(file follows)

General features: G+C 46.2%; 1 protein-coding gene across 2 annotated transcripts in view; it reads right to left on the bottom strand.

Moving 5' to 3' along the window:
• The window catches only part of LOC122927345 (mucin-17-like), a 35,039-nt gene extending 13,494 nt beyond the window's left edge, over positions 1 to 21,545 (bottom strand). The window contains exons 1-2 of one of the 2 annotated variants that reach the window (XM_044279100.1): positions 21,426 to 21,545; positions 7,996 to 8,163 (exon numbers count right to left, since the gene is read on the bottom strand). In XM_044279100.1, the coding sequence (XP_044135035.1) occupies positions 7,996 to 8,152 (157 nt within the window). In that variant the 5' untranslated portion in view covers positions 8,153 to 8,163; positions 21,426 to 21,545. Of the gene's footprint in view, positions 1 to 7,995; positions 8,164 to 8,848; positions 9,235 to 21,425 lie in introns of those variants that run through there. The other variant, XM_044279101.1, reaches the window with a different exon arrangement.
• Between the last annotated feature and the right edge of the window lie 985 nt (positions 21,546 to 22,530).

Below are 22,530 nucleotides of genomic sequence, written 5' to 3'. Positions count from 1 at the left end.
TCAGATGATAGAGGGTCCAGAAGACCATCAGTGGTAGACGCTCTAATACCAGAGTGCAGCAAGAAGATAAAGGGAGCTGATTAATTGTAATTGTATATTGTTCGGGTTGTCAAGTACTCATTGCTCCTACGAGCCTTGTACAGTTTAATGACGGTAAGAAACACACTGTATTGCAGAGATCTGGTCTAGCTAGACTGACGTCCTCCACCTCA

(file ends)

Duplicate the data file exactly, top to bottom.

General features: G+C 46.2%; 1 protein-coding gene across 2 annotated transcripts in view; it reads right to left on the bottom strand.

Moving 5' to 3' along the window:
• The window catches only part of LOC122927345 (mucin-17-like), a 35,039-nt gene extending 13,494 nt beyond the window's left edge, over positions 1 to 21,545 (bottom strand). The window contains exons 1-2 of one of the 2 annotated variants that reach the window (XM_044279100.1): positions 21,426 to 21,545; positions 7,996 to 8,163 (exon numbers count right to left, since the gene is read on the bottom strand). In XM_044279100.1, the coding sequence (XP_044135035.1) occupies positions 7,996 to 8,152 (157 nt within the window). In that variant the 5' untranslated portion in view covers positions 8,153 to 8,163; positions 21,426 to 21,545. Of the gene's footprint in view, positions 1 to 7,995; positions 8,164 to 8,848; positions 9,235 to 21,425 lie in introns of those variants that run through there. The other variant, XM_044279101.1, reaches the window with a different exon arrangement.
• Between the last annotated feature and the right edge of the window lie 985 nt (positions 21,546 to 22,530).

Below are 22,530 nucleotides of genomic sequence, written 5' to 3'. Positions count from 1 at the left end.
TCAGATGATAGAGGGTCCAGAAGACCATCAGTGGTAGACGCTCTAATACCAGAGTGCAGCAAGAAGATAAAGGGAGCTGATTAATTGTAATTGTATATTGTTCGGGTTGTCAAGTACTCATTGCTCCTACGAGCCTTGTACAGTTTAATGACGGTAAGAAACACACTGTATTGCAGAGATCTGGTCTAGCTAGACTGACGTCCTCCACCTCA